Report: Ford Transit Connect Confirmed Dead

Matt Posky
by Matt Posky

On Tuesday, Ford confirmed that the Transit Connect would be removed from the North American market after the 2023 model year. Rumors had circulated that the small van would soon be relegated to Europe – with reputable outlets citing its regional demise back in the summer of 2022. However, this is the first time the company has commented on the matter publicly.

The vehicle currently migrates to North America by way of a factory located in Valencia, Spain. But the dwindling popularity of the small van segment has sealed its fate and presumably the fate of its would-be successor.

Last year, claims were made that Blue Oval would build a next-generation model for North America somewhere in Mexico. The vehicle would have utilized the same platform as the Maverick pickup and Bronco Sport crossover. Though that also seems to have been abandoned over concerns that it might not get sufficient attention from consumers.

Automotive News was the outlet that managed to get Ford to confirm the Transit Connect was on its last legs, saying it needed to be culled over “efforts to reduce global manufacturing cost and complexity, alongside decreased demand for the compact van segment.”

General Motors and Nissan dropped their small working vans (City Express/NV200) years ago for the same reason, with Ram likewise confirming the end of the ProMaster City in 2022. With Mercedes also having opted to discontinue the Metris for the 2023 model year, that’s basically the end of the entire segment.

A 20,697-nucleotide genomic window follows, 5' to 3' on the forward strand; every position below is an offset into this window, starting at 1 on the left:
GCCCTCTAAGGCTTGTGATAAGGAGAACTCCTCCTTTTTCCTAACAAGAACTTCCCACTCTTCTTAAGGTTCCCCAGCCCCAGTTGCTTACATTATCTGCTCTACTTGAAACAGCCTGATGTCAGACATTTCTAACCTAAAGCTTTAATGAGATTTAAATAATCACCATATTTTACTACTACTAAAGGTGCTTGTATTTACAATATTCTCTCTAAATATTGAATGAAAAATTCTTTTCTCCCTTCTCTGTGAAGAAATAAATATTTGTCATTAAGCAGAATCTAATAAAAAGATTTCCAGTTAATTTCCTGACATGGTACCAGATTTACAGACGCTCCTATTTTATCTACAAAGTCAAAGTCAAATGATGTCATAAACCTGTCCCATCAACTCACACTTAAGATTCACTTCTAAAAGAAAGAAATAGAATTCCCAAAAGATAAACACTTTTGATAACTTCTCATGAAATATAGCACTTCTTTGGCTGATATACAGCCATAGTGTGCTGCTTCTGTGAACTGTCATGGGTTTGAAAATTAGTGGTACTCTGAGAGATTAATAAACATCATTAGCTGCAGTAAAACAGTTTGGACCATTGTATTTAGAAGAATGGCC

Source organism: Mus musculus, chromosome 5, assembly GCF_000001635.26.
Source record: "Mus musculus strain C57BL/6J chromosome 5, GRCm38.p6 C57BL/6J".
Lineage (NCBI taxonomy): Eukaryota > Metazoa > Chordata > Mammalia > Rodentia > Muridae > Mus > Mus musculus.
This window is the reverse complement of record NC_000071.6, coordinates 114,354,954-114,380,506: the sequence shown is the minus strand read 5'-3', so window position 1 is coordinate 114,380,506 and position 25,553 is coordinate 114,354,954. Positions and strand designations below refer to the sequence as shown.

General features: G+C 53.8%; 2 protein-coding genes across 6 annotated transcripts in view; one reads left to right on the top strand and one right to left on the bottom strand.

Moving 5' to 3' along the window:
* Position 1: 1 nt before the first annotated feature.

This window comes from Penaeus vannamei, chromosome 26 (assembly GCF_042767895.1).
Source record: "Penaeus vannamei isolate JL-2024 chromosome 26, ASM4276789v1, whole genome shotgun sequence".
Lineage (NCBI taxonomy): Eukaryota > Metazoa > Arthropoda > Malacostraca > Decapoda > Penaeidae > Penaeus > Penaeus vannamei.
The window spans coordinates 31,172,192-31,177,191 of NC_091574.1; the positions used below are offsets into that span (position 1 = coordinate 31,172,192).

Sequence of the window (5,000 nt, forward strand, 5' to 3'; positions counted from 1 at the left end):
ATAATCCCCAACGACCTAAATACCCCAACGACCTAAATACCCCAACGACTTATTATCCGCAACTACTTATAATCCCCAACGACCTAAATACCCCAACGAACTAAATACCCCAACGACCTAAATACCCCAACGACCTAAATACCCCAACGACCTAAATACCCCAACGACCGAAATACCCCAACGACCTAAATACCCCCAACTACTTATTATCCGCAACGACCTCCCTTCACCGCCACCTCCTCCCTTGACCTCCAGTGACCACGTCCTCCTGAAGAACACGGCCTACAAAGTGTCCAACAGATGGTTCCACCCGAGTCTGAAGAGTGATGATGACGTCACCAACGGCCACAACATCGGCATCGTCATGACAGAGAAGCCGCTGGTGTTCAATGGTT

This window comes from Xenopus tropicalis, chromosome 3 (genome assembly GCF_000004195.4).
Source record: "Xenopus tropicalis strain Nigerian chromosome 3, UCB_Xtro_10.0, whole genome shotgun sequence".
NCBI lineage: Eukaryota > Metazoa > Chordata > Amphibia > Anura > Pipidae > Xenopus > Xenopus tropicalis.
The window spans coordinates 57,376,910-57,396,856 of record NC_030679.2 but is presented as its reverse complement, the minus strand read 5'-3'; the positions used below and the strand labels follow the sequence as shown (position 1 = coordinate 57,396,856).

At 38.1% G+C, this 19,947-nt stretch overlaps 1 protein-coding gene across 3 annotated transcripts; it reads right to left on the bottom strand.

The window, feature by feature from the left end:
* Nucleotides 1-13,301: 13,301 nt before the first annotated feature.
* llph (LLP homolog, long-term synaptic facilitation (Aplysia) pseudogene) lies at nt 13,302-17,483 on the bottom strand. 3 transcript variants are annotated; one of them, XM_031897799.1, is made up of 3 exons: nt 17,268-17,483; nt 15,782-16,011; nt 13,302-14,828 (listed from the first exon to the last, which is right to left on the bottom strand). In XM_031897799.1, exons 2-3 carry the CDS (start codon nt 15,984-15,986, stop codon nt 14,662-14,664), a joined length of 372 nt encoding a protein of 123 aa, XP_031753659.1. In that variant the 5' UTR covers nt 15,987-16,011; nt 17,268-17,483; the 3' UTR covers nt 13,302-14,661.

The whole thing was a bit of an experiment from go. Ford initially brought the European-market Transit Connect to our shores in 2010. The assumption was that it would be a boon to small business owners that didn’t need a full-sized cargo van and would help provide an urban alternative to the gas-guzzling E-Series. But the little van’s annual sales rarely broke 40,000 units in the United States and its already tepid market dominance wouldn’t last for very long.

By 2015, the space had started getting crowded as other manufacturers imported models targeting a similar consumer base. Ford even began selling the standard Transit van here, which had been an icon in Europe for decades, and with good reason. But this was the pen that left the writing on the wall. With a more capable van now available, Ford’s pint-sized porter never had much hope of making it past the 2020s.